“Our depositors have a cleaning mode that will remove all the dough in the equipment and speed up the disassembly and sanitation for the next product,” he said.

Franz Haas Machinery of America also places a heavy emphasis on equipment that’s easy to clean for quick changeovers.

“We’re trying wherever possible to make changeovers tool-less so it’s more operator-friendly,” said Kevin Knott, technical sales manager, Franz Haas. “We go as far as possible to make rollers and food contact parts more accessible and easy to remove for the operator.”

Jim Fontaine, bakery specialist, Reiser, advised bakers to think strategically to limit changeovers.

“The best strategy is using sales history and forecasting tools to schedule production efficiently,” he said.

For cookie production, Reading Bakery Systems offers specific features for both wirecut and rotary moulders that keep changeovers to a minimum. A spare wirecut head lifts the frame and cart, enabling the operator to easily remove the head and replace it with a clean one.

“This is different from the old days, when the baker would run out the previous dough with the new dough,” said Sam Pallottini, director of cookie, cracker and pet food sales, Reading Bakery Systems.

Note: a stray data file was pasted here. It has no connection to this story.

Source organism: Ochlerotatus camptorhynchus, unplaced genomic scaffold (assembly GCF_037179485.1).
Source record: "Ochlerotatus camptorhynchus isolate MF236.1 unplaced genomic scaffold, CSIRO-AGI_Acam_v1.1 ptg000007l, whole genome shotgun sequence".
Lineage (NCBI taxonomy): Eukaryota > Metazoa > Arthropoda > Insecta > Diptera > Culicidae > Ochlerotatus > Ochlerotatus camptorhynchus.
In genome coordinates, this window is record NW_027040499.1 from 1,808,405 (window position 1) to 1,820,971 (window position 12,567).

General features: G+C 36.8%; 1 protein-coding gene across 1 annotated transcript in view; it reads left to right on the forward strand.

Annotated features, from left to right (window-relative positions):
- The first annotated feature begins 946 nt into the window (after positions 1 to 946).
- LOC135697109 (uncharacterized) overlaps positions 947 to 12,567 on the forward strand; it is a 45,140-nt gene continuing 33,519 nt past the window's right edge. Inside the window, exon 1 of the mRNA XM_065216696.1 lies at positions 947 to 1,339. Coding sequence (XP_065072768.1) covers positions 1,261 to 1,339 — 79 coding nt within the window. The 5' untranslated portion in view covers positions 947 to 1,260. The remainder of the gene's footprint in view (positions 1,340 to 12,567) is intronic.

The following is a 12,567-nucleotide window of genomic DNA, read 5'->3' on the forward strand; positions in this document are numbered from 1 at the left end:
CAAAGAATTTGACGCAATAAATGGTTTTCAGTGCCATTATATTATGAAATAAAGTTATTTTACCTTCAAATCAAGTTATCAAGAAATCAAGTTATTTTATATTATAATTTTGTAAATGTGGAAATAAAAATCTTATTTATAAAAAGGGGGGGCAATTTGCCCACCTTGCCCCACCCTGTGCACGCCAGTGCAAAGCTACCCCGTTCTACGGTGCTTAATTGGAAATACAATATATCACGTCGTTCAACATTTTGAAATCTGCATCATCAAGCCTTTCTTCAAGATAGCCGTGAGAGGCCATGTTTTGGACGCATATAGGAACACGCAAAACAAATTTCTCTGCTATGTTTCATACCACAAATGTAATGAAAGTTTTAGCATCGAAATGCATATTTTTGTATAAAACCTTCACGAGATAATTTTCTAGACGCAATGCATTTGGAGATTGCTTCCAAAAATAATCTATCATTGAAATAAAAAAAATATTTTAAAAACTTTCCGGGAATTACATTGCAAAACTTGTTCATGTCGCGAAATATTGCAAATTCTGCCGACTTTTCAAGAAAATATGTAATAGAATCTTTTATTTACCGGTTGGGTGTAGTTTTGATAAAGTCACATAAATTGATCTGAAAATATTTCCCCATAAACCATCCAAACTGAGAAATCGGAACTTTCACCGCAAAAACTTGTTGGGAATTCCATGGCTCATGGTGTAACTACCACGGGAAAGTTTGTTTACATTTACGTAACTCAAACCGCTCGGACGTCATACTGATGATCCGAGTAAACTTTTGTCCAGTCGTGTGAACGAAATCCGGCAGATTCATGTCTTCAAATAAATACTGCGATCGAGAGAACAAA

Additionally, Reading’s rotary moulder design enables quick die removal and belt replacement.

“Dedicated belts enable customers to select those that work best with the type of dough they’re running, thus minimizing scrap,” he said.

Rotary moulding systems now provide quick die removal and belt replacement to limit downtime.
 
Weight control

Another key to keeping waste down is avoiding weight fluctuations.

“Scrap is not limited to side trim; it can also come from waste in over- and underweight products or those out of specification due to size or shape variance,” Mr. Riggle suggested.

To help control weight, Rheon lines come equipped with load cells in the conveyors.

“We work to hone in on the weight control,” said John Giacoio, vice-president of sales, Rheon. “Our load cells weigh it, guillotine it and then check the weight. Then it’s all sent back to the computer, which constantly makes adjustments to stay on target.”

For cookies, Franz Haas’ depositor/extruder/wirecut machine has a pair of pump rotors to eliminate weight variation across the width, said Mr. Knott. Dough chunkers and kibblers also aid in evenly distributing the dough through the hopper.

“We also pay attention to the conveyors feeding the hopper, and in most cases, we use three level sensors — one on each side and one in the center — to maintain an even pile of dough in the hopper,” he said.